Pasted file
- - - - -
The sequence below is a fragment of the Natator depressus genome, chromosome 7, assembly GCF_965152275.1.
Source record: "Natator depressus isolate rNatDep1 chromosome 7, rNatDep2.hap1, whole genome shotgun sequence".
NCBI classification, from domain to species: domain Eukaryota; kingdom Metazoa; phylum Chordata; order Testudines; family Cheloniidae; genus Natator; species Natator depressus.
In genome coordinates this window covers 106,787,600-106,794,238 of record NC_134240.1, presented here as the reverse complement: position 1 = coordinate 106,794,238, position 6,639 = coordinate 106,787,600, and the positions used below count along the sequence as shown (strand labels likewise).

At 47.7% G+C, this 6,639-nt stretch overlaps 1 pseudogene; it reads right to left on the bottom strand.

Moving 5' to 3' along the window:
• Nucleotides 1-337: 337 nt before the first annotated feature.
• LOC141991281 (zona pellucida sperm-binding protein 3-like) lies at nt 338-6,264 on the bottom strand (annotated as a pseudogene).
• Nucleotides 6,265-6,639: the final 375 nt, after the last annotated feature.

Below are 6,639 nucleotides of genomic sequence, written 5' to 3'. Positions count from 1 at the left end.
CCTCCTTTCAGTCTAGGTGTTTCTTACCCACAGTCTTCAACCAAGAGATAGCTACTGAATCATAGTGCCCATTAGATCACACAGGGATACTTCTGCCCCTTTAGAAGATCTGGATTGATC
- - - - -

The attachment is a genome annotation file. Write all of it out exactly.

The sequence below is a fragment of the Natator depressus genome, chromosome 7, assembly GCF_965152275.1.
Source record: "Natator depressus isolate rNatDep1 chromosome 7, rNatDep2.hap1, whole genome shotgun sequence".
NCBI classification, from domain to species: domain Eukaryota; kingdom Metazoa; phylum Chordata; order Testudines; family Cheloniidae; genus Natator; species Natator depressus.
In genome coordinates this window covers 106,787,600-106,794,238 of record NC_134240.1, presented here as the reverse complement: position 1 = coordinate 106,794,238, position 6,639 = coordinate 106,787,600, and the positions used below count along the sequence as shown (strand labels likewise).

At 47.7% G+C, this 6,639-nt stretch overlaps 1 pseudogene; it reads right to left on the bottom strand.

Moving 5' to 3' along the window:
• Nucleotides 1-337: 337 nt before the first annotated feature.
• LOC141991281 (zona pellucida sperm-binding protein 3-like) lies at nt 338-6,264 on the bottom strand (annotated as a pseudogene).
• Nucleotides 6,265-6,639: the final 375 nt, after the last annotated feature.

Below are 6,639 nucleotides of genomic sequence, written 5' to 3'. Positions count from 1 at the left end.
CCTCCTTTCAGTCTAGGTGTTTCTTACCCACAGTCTTCAACCAAGAGATAGCTACTGAATCATAGTGCCCATTAGATCACACAGGGATACTTCTGCCCCTTTAGAAGATCTGGATTGATC